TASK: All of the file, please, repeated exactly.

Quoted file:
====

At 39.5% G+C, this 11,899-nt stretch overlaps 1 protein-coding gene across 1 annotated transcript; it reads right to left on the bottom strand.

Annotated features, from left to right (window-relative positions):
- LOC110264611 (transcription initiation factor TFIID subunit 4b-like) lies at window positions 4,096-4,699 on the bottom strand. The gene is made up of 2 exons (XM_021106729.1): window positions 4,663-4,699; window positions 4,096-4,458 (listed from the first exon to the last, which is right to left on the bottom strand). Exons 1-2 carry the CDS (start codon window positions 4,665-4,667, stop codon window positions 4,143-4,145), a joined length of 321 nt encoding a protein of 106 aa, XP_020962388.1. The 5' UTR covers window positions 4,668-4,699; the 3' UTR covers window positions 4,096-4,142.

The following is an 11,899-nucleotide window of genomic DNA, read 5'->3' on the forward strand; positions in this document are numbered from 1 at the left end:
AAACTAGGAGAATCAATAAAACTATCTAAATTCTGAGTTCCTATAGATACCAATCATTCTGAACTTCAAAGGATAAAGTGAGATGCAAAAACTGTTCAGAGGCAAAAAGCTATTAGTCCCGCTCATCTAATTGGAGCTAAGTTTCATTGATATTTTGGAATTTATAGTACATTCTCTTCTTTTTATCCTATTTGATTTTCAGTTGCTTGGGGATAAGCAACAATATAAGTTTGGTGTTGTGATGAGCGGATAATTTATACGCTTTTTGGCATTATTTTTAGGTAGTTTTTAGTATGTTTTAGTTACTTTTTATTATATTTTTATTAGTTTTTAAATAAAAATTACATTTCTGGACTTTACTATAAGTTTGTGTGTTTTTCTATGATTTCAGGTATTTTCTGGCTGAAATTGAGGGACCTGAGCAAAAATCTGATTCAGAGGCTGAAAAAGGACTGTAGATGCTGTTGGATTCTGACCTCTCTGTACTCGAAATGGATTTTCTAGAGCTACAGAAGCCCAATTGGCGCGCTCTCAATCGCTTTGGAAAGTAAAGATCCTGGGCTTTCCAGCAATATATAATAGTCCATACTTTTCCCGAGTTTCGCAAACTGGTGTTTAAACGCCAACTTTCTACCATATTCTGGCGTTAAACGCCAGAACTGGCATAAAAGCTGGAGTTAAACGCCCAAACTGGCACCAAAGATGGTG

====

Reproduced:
At 39.5% G+C, this 11,899-nt stretch overlaps 1 protein-coding gene across 1 annotated transcript; it reads right to left on the bottom strand.

Annotated features, from left to right (window-relative positions):
- LOC110264611 (transcription initiation factor TFIID subunit 4b-like) lies at window positions 4,096-4,699 on the bottom strand. The gene is made up of 2 exons (XM_021106729.1): window positions 4,663-4,699; window positions 4,096-4,458 (listed from the first exon to the last, which is right to left on the bottom strand). Exons 1-2 carry the CDS (start codon window positions 4,665-4,667, stop codon window positions 4,143-4,145), a joined length of 321 nt encoding a protein of 106 aa, XP_020962388.1. The 5' UTR covers window positions 4,668-4,699; the 3' UTR covers window positions 4,096-4,142.

The following is an 11,899-nucleotide window of genomic DNA, read 5'->3' on the forward strand; positions in this document are numbered from 1 at the left end:
AAACTAGGAGAATCAATAAAACTATCTAAATTCTGAGTTCCTATAGATACCAATCATTCTGAACTTCAAAGGATAAAGTGAGATGCAAAAACTGTTCAGAGGCAAAAAGCTATTAGTCCCGCTCATCTAATTGGAGCTAAGTTTCATTGATATTTTGGAATTTATAGTACATTCTCTTCTTTTTATCCTATTTGATTTTCAGTTGCTTGGGGATAAGCAACAATATAAGTTTGGTGTTGTGATGAGCGGATAATTTATACGCTTTTTGGCATTATTTTTAGGTAGTTTTTAGTATGTTTTAGTTACTTTTTATTATATTTTTATTAGTTTTTAAATAAAAATTACATTTCTGGACTTTACTATAAGTTTGTGTGTTTTTCTATGATTTCAGGTATTTTCTGGCTGAAATTGAGGGACCTGAGCAAAAATCTGATTCAGAGGCTGAAAAAGGACTGTAGATGCTGTTGGATTCTGACCTCTCTGTACTCGAAATGGATTTTCTAGAGCTACAGAAGCCCAATTGGCGCGCTCTCAATCGCTTTGGAAAGTAAAGATCCTGGGCTTTCCAGCAATATATAATAGTCCATACTTTTCCCGAGTTTCGCAAACTGGTGTTTAAACGCCAACTTTCTACCATATTCTGGCGTTAAACGCCAGAACTGGCATAAAAGCTGGAGTTAAACGCCCAAACTGGCACCAAAGATGGTG